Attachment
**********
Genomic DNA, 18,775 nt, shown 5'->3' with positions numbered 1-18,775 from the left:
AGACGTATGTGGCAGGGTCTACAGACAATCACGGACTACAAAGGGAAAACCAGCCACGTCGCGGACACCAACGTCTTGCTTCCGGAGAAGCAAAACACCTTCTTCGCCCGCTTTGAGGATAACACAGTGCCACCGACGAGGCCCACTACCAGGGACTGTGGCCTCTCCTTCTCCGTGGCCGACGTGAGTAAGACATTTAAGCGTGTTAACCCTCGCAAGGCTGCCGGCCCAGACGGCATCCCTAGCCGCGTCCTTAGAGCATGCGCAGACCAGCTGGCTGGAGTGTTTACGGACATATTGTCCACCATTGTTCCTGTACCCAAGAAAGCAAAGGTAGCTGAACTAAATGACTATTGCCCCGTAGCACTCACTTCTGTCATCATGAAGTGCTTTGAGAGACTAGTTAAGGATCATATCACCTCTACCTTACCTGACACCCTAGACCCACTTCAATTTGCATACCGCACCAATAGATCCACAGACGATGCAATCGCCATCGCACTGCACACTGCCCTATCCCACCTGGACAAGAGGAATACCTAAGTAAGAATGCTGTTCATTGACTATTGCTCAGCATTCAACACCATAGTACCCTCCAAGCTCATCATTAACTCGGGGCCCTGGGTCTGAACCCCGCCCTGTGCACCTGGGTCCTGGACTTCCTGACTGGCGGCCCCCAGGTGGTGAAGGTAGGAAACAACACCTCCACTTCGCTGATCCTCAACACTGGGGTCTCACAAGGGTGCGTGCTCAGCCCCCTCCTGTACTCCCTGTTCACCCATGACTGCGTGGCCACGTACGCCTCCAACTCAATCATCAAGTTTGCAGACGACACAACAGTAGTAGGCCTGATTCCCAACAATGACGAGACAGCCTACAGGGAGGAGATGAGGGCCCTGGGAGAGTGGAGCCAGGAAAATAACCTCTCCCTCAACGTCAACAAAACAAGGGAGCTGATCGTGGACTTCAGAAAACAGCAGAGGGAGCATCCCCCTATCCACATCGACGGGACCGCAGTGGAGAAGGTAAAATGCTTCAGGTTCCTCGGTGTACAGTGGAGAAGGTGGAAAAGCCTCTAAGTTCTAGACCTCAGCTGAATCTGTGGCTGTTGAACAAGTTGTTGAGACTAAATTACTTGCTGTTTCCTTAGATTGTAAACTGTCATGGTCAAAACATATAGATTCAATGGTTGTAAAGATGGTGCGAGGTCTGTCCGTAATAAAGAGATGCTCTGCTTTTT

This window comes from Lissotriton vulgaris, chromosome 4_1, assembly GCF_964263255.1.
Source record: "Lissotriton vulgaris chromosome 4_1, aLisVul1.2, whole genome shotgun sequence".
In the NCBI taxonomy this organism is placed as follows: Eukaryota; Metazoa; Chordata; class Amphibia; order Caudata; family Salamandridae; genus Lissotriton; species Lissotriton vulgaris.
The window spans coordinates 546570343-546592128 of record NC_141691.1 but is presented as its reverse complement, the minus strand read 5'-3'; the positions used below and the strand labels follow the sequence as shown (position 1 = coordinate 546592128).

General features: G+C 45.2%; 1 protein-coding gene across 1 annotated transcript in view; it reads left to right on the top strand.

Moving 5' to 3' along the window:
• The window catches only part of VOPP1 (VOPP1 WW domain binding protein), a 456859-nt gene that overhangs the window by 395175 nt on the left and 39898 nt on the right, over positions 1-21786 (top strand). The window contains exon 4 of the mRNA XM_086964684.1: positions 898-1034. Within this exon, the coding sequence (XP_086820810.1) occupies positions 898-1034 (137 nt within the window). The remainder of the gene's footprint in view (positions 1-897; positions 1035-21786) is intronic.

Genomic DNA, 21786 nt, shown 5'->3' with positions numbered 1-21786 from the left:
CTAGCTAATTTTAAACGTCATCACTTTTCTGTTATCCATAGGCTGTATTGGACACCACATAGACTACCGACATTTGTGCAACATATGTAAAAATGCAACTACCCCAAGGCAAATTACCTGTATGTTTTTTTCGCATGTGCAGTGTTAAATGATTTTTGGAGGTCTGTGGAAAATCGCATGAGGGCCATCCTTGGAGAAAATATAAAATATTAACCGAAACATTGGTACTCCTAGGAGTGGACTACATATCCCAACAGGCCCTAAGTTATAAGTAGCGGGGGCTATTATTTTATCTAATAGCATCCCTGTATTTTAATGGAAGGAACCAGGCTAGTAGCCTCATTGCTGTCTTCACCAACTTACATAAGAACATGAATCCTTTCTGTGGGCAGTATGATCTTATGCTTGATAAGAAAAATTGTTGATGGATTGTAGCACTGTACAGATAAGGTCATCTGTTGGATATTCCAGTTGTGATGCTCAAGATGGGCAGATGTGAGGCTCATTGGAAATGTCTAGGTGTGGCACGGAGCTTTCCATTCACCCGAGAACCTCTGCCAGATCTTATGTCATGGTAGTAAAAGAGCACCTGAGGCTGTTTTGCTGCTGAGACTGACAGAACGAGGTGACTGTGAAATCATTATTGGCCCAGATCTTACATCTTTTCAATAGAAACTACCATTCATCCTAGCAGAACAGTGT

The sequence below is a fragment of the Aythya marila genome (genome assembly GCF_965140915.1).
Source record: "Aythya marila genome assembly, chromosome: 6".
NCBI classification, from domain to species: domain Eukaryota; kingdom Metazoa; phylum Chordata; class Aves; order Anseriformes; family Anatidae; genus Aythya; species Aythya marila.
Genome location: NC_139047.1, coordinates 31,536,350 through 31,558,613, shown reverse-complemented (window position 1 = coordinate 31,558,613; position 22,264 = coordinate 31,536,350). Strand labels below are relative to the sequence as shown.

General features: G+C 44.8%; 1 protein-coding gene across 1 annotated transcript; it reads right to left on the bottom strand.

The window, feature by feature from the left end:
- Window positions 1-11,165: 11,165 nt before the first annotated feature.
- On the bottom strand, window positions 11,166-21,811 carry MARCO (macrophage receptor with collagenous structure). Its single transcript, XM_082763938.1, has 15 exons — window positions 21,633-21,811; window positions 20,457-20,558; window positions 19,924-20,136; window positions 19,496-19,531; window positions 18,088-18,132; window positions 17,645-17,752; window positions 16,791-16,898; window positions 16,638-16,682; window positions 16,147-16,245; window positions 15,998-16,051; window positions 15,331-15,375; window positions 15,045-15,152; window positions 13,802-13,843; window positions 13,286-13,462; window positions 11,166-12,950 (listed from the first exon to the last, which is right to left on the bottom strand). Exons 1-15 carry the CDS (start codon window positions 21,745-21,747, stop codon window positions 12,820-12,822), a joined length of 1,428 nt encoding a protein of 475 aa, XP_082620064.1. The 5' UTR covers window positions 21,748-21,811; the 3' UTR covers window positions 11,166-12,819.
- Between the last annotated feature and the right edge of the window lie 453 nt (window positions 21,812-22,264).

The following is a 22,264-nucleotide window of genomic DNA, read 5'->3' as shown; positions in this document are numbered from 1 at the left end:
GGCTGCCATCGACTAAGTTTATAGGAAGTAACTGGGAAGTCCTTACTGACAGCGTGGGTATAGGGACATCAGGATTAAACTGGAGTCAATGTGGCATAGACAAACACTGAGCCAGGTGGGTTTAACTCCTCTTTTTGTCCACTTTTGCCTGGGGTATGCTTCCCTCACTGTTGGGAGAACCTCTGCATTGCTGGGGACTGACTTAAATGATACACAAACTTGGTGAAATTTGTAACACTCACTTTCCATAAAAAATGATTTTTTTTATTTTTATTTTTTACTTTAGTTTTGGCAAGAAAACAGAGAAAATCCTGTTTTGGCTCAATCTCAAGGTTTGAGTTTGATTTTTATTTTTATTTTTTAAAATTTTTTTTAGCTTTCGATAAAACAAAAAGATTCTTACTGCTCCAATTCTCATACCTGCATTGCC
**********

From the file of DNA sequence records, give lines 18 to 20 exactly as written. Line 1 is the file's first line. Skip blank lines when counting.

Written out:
- Window positions 1-11,165: 11,165 nt before the first annotated feature.
- On the bottom strand, window positions 11,166-21,811 carry MARCO (macrophage receptor with collagenous structure). Its single transcript, XM_082763938.1, has 15 exons — window positions 21,633-21,811; window positions 20,457-20,558; window positions 19,924-20,136; window positions 19,496-19,531; window positions 18,088-18,132; window positions 17,645-17,752; window positions 16,791-16,898; window positions 16,638-16,682; window positions 16,147-16,245; window positions 15,998-16,051; window positions 15,331-15,375; window positions 15,045-15,152; window positions 13,802-13,843; window positions 13,286-13,462; window positions 11,166-12,950 (listed from the first exon to the last, which is right to left on the bottom strand). Exons 1-15 carry the CDS (start codon window positions 21,745-21,747, stop codon window positions 12,820-12,822), a joined length of 1,428 nt encoding a protein of 475 aa, XP_082620064.1. The 5' UTR covers window positions 21,748-21,811; the 3' UTR covers window positions 11,166-12,819.
- Between the last annotated feature and the right edge of the window lie 453 nt (window positions 21,812-22,264).